One in ten Australians living in the state of Victoria have said they “seriously considered suicide” during the Covid-19 pandemic and subsequent lockdowns, according to a new survey.
In its latest issue, the Journal of Psychiatric Research reported that one in ten of over a thousand Victorians surveyed “reported having seriously considered suicide in the prior 30 days” when the poll was taken in September 2020.
Furthermore, one in five Victorians experienced suicidal thoughts during lockdown, while one-third said they suffered “anxiety or depressive disorder symptoms.”
Shockingly, the survey also revealed that 12.3% of Victorians had “started or increased substance use to cope with the pandemic,” while over 20% had experienced insomnia during lockdown.
Mark Czeisler, the author of the report, told ABC News that the survey results showed “concerningly high levels of adverse mental and behavioural health symptoms” and that it was important for those people suffering mental health problems to realize they were not alone.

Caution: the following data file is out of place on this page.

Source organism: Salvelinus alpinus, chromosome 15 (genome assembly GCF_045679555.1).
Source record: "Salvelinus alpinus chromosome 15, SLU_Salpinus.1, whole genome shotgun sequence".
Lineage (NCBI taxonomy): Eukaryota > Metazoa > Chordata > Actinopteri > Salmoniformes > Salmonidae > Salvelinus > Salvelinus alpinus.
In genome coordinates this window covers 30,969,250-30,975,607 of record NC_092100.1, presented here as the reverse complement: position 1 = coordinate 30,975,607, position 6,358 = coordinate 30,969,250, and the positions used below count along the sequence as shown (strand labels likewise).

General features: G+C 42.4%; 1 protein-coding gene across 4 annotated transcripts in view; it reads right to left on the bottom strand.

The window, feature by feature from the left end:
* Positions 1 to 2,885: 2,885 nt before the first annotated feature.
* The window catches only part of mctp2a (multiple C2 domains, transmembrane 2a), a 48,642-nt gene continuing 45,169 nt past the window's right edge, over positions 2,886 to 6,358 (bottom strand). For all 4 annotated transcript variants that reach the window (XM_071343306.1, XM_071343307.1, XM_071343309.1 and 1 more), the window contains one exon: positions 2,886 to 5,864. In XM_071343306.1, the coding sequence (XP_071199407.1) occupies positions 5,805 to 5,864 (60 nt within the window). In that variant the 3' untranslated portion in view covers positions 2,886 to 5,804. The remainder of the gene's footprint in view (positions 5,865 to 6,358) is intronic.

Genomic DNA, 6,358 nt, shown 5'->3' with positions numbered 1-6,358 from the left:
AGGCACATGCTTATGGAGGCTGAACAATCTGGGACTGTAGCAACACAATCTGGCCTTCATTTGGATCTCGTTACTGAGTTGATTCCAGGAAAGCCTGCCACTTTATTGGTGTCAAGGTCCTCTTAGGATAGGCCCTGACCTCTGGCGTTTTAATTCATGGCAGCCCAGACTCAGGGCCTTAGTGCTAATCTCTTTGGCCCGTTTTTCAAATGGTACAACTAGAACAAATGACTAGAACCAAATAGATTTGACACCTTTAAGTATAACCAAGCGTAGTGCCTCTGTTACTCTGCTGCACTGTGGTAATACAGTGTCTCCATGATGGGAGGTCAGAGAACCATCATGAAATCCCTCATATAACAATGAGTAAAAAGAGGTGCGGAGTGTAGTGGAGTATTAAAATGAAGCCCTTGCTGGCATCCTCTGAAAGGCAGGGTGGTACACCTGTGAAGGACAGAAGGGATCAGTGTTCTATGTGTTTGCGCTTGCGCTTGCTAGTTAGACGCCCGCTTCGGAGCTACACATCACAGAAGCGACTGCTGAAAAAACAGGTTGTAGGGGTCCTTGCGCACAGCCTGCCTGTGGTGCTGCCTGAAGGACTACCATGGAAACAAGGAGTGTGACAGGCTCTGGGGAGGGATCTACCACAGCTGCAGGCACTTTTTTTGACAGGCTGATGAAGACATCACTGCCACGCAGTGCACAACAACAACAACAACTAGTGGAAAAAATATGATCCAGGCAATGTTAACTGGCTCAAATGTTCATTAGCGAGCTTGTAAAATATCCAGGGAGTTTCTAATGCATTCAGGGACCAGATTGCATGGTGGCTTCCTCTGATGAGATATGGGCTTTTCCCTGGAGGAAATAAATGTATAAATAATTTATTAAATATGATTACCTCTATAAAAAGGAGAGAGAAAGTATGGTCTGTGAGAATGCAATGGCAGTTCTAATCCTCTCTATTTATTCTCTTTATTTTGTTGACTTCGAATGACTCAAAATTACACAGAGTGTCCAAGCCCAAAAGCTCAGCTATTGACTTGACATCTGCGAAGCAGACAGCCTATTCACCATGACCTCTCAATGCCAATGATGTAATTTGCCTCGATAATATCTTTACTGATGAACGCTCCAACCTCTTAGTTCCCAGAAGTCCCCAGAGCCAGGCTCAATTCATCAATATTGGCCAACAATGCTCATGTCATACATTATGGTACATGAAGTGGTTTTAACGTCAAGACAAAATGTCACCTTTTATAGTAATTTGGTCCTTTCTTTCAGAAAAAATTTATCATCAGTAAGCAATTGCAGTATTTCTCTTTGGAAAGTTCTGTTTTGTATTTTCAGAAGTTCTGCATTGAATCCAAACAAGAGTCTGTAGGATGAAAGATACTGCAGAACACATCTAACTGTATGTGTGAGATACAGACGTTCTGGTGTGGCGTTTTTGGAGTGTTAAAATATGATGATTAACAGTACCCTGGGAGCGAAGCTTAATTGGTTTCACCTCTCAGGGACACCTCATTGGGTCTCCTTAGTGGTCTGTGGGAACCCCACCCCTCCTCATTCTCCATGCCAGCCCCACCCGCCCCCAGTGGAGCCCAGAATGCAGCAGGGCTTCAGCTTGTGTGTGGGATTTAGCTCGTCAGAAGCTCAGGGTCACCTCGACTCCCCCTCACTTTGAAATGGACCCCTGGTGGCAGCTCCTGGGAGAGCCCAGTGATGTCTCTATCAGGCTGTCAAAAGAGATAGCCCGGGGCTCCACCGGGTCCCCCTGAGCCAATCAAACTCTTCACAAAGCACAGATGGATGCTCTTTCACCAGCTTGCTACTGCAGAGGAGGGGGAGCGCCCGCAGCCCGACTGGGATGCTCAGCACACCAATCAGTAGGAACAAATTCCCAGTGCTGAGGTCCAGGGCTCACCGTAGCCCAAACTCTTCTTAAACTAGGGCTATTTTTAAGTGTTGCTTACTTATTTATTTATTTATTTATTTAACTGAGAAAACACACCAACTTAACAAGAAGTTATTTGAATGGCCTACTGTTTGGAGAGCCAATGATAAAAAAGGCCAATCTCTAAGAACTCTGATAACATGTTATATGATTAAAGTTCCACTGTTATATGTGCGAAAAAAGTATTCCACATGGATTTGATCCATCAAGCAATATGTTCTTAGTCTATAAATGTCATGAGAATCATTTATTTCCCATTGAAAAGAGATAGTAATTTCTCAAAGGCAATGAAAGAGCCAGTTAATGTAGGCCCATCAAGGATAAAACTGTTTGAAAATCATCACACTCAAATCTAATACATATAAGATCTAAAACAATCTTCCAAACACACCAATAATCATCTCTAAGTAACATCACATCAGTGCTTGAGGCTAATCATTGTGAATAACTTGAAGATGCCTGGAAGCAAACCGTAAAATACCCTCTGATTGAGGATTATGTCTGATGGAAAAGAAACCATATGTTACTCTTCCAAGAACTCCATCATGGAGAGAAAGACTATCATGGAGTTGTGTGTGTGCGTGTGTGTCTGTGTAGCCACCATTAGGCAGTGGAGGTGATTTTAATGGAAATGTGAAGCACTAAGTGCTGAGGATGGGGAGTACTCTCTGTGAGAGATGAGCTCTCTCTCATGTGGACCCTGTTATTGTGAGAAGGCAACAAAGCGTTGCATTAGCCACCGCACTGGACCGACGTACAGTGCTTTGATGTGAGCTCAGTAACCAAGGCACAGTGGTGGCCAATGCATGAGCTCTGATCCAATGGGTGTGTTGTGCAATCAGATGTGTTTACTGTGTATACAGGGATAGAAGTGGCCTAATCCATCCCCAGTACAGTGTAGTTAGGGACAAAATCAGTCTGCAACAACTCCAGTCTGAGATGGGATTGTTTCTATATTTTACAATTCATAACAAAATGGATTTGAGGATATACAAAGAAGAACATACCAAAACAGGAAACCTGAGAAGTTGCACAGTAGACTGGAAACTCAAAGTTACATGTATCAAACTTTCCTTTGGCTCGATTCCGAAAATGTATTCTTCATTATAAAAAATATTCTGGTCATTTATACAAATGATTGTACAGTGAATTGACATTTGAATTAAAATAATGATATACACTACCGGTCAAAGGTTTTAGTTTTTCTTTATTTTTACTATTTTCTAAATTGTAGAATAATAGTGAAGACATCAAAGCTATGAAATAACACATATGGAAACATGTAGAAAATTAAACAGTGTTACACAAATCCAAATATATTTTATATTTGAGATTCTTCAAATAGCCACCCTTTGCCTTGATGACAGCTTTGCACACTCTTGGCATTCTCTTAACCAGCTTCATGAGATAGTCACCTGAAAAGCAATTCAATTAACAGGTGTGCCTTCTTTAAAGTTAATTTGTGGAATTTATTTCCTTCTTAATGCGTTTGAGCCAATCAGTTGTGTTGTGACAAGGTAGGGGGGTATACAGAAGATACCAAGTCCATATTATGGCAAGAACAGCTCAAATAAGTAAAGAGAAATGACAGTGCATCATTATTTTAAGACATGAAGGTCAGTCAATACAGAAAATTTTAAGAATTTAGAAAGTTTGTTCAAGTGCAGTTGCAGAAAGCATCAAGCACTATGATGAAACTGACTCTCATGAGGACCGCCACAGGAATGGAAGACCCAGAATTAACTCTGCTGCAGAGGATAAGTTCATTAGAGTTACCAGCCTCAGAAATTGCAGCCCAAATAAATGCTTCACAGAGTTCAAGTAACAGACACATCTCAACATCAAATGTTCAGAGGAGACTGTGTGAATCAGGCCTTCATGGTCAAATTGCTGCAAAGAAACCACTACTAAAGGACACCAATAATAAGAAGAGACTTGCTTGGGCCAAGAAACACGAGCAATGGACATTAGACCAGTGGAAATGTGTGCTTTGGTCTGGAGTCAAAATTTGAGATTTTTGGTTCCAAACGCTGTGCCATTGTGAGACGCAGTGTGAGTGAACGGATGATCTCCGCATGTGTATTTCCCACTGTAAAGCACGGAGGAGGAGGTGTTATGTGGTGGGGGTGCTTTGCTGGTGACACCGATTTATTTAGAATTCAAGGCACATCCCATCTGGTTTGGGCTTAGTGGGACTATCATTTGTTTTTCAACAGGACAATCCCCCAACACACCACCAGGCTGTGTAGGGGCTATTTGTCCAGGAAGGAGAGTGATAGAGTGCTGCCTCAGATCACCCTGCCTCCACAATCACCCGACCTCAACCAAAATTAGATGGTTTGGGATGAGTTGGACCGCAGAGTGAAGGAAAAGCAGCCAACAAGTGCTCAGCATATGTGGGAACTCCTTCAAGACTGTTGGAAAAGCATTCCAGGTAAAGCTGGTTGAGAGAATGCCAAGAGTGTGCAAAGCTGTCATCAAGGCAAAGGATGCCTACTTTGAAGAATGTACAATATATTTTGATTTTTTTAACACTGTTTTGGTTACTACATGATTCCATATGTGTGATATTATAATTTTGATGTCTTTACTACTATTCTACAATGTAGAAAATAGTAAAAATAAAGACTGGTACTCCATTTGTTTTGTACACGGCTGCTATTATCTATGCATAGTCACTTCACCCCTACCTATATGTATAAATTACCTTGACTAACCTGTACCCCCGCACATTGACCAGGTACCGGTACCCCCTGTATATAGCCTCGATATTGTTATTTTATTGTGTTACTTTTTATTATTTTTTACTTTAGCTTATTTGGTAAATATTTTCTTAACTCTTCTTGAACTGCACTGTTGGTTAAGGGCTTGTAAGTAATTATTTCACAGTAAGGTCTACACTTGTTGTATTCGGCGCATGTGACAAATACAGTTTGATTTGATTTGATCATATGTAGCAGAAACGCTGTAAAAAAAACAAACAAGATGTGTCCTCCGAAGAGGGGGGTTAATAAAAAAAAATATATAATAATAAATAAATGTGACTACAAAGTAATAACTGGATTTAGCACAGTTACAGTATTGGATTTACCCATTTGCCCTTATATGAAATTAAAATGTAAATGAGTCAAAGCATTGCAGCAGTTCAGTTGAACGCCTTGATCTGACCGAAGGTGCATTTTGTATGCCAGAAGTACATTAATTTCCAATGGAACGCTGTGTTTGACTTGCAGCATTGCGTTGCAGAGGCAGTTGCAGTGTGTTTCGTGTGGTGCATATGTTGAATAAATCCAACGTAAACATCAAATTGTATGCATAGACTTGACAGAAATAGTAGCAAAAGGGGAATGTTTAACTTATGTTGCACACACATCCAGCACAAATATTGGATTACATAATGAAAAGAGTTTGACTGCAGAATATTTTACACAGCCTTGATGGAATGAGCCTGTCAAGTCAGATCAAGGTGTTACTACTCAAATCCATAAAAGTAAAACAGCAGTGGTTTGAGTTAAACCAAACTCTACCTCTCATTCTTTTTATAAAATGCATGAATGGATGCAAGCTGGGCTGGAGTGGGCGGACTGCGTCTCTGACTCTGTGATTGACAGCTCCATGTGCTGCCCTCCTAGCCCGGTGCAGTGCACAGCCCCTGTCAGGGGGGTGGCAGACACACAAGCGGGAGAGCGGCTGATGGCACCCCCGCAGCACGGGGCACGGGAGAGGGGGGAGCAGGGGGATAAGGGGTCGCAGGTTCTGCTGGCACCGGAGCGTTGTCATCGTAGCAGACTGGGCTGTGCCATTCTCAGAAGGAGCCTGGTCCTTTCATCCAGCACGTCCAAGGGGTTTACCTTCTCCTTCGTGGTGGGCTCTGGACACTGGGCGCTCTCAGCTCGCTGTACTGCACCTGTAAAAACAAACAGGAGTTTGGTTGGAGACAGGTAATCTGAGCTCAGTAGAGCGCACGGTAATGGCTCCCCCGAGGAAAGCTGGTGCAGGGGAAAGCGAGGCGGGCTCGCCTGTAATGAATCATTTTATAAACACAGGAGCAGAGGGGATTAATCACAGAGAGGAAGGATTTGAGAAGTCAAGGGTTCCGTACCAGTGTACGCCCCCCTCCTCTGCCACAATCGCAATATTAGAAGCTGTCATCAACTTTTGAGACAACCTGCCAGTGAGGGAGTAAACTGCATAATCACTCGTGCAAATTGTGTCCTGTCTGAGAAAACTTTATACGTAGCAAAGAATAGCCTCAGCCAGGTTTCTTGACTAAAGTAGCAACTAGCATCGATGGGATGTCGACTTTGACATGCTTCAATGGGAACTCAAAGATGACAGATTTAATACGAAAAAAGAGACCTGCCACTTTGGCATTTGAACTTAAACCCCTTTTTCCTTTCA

Victoria has experienced some of Australia’s toughest and longest lockdowns due to it being the state with the highest number of Covid-19 cases.
Victoria has recorded over 20,000 of Australia’s total 30,000 coronavirus cases, and 820 of the country’s 910 deaths – far more than the next-highest states of New South Wales (5,695 cases), Queensland (1,679) and Western Australia (1,021).
Since the beginning of the pandemic, Victoria police have been criticized for their heavy-handed approach to dealing with suspected coronavirus restriction-breakers, with several videos of alleged brutality going viral online. Anti-lockdown protests have also been held in the state.
This week, it was revealed that recent spikes of children in England being prescribed antidepressants had coincided with Covid-19 lockdowns, when they were kept inside and away from school, friends and extended family.